2012 presidential address:Types and tokens: On the identity and meaning of names and other words

Research output: Contribution to journalArticle

2 Scopus citations

Abstract

C. S. Peirce illustrates the distinction between types and their tokens by using words as an example. The length of a manuscript is measured by counting word tokens, but a person's vocabulary can be measured by counting word types. According to Peirce, a word type is not an existing object but a "significant form" of a token; thus he seems to make a distinction between the orthographic or phonological character of a word and its individual occurrences (inscriptions or utterances). However, there is more to words than their character and their individual occurrences. This paper examines different interpretations of the concept of type, distinguishes four different ways of individuating names and other words, and discusses the relevance of the ontology of words to questions about the sense and reference of names.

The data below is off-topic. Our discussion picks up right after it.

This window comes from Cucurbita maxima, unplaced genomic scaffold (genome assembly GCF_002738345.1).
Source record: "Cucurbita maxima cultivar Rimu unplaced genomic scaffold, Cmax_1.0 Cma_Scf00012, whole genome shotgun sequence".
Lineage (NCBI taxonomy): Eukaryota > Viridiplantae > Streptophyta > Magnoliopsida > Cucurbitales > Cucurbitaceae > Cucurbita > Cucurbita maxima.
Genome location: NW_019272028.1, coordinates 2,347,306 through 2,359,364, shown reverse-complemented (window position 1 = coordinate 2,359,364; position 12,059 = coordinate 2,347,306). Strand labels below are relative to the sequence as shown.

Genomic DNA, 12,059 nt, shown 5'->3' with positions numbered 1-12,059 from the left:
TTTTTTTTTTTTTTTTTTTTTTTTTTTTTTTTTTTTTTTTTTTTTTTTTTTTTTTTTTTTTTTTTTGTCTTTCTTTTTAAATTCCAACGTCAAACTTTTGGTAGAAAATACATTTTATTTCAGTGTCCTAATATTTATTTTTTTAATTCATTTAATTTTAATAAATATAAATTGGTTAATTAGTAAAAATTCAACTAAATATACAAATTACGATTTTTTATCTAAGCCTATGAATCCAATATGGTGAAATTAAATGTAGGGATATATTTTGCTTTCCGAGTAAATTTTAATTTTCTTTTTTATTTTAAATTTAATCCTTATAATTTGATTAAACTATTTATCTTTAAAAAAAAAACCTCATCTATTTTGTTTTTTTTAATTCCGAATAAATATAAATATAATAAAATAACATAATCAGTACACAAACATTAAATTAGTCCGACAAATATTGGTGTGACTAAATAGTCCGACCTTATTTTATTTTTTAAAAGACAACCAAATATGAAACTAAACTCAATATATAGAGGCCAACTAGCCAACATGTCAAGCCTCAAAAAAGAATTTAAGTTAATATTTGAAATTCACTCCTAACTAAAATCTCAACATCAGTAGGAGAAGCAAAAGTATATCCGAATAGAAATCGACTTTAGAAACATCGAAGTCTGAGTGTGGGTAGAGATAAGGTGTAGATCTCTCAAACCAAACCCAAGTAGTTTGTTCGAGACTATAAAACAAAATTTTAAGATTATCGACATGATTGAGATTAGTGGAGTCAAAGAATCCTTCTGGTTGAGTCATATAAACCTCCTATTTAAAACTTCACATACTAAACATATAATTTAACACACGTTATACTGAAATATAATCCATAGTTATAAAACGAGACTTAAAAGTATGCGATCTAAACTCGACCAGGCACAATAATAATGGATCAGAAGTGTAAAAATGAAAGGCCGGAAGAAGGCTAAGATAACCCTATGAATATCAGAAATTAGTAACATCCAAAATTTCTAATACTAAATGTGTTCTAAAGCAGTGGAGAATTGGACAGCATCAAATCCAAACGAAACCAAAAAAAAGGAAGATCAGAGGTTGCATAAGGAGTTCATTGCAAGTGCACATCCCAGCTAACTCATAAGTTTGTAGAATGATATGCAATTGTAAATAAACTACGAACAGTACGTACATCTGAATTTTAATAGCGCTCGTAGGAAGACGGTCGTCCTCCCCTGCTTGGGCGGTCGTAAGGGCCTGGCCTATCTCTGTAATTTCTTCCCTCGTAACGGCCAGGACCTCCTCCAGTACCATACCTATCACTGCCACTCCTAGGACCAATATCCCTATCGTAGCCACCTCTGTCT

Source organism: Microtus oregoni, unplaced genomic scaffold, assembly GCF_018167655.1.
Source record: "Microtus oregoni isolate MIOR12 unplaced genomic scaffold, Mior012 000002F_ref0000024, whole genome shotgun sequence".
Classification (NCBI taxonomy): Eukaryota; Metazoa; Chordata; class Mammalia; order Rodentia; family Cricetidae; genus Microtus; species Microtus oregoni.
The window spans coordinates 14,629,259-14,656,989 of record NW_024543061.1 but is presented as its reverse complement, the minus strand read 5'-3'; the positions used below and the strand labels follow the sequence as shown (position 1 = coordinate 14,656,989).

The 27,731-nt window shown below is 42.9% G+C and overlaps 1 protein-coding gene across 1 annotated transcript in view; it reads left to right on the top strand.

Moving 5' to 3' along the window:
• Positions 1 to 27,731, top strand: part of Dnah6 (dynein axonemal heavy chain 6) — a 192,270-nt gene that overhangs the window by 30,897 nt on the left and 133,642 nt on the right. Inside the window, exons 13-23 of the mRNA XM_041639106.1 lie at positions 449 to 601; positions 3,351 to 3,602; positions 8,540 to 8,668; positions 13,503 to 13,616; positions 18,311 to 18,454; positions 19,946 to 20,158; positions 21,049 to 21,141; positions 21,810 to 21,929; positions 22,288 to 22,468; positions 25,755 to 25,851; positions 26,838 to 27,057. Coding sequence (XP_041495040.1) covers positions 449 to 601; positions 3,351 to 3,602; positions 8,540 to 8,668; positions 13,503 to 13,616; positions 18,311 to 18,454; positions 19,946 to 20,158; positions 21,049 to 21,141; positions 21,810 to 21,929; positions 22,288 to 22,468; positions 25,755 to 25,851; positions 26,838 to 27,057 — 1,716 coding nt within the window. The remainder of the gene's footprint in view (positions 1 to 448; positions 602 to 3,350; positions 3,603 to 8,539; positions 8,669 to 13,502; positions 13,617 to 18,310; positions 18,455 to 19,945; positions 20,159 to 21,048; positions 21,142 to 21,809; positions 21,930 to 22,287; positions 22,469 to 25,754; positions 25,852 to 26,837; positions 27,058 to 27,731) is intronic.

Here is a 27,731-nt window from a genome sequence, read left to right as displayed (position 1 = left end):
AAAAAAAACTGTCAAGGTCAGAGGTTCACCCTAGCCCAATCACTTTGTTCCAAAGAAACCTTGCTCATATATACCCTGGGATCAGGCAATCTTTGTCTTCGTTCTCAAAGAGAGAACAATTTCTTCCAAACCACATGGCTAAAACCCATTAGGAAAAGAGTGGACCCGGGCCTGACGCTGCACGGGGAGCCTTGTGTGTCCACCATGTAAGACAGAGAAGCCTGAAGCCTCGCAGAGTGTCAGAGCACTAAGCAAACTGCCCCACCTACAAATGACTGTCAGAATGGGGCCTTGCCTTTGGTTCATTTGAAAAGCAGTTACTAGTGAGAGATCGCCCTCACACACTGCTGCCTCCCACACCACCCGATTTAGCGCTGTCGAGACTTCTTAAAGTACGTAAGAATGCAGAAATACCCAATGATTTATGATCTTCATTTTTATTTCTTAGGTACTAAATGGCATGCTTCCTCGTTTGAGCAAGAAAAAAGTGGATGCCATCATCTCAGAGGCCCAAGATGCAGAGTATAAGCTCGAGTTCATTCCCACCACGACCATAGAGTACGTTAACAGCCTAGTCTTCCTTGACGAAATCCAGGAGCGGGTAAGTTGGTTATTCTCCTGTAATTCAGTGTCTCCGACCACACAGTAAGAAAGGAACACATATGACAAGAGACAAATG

Original languageEnglish (US)
Pages (from-to)259-284
Number of pages26
JournalTransactions of the Charles S Peirce Society
Volume48
Issue number3
DOIs
StatePublished - Dec 1 2012

Keywords

  • Charles peirce
  • Interpretant
  • Lexeme
  • Meaning
  • Name
  • Token
  • Type
  • Word

ASJC Scopus subject areas

  • Philosophy

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